During the ninth inning of Sunday’s Game 3 against the Rockies, I was concerned. Afterward, I felt a little better.
After Todd Helton singled to put two men on with two out in the ninth inning of Game 4, bringing Lidge in once again, I was less worried, but not without some panic.
Now, one day before the start of a NLCS matchup, I feel a little better still. But I’m certainly not ready, under any circumstances, to say Brad Lidge is “fixed.”
He’s faced six batters in those two appearances, getting four of them out and walking the other two, with one strikeout (and I have a feeling you know when that happened). Hey, he hasn’t allowed a run (which is great), and I don’t take that away from him; though if Tulowitzki had, say, doubled home the two runners on to win the game for Colorado, he still would technically have allowed zero runs.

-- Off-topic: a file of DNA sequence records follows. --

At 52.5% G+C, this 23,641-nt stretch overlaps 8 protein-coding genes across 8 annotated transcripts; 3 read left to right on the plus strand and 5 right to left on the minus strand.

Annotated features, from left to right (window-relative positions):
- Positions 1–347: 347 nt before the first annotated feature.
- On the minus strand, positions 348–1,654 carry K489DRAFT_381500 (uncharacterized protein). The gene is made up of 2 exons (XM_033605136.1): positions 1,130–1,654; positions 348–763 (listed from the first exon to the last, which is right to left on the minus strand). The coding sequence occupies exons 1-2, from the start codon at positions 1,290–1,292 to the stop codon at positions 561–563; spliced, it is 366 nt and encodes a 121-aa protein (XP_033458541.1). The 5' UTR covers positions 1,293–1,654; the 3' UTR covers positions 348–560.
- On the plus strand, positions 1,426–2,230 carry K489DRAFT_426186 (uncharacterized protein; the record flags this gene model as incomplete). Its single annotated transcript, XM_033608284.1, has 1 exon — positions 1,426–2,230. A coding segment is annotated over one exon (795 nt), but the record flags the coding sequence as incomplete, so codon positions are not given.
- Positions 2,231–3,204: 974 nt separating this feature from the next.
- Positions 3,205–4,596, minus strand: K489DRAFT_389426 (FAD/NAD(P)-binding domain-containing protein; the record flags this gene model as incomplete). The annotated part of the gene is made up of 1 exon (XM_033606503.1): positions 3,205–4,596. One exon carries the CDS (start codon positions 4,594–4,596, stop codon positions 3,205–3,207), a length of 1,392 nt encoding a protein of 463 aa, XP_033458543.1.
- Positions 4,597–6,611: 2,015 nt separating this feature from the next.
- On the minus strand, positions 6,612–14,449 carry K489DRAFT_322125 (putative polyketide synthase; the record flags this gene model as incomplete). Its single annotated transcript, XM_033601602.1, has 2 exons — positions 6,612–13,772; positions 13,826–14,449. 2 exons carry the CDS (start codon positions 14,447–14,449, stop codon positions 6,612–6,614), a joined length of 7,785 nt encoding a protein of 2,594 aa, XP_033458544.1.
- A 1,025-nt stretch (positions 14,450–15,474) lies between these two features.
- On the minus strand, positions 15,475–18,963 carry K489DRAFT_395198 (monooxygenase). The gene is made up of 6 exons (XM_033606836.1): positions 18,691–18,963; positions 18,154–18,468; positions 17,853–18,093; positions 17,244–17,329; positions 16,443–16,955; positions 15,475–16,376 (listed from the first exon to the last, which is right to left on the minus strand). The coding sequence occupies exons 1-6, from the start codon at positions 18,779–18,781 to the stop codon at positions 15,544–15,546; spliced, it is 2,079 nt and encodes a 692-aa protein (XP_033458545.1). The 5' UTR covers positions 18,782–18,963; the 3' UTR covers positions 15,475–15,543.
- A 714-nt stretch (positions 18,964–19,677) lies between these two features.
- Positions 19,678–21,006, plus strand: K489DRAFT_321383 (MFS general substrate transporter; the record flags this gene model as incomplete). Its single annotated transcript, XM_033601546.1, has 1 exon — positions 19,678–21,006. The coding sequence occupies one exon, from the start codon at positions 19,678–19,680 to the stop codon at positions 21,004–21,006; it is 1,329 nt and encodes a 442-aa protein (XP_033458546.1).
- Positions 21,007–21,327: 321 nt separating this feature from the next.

Have a look at Lidge’s pitch release points for his appearances in Games 1 and 2 (with a thanks to BrooksBaseball):
There exists nearly a foot and a half of horizontal difference in Lidge’s arm slot.
On October 22 of last year, Lidge had his last clean postseason inning, recording two strikeouts in a save of Game 1 in the World Series. He threw 15 pitches, 11 for strikes. Here’s how his arm slot looked back then:
You can see the difference right off. The horizontal difference is no more than six inches. Are these small samples? Sure. But the trend holds: consistency in delivery often leads to more effective outings. Giving a hitter advance notice of a pitch certainly isn’t going to help an outing go more smoothly.
So far, Lidge has done fine. Two walks aside, he hasn’t blown a game. But to call a pitcher “fixed” based on six batters faced and clearly flying in the face of data acquired when he was on top of his game is erroneous. We need to see more before we can relax.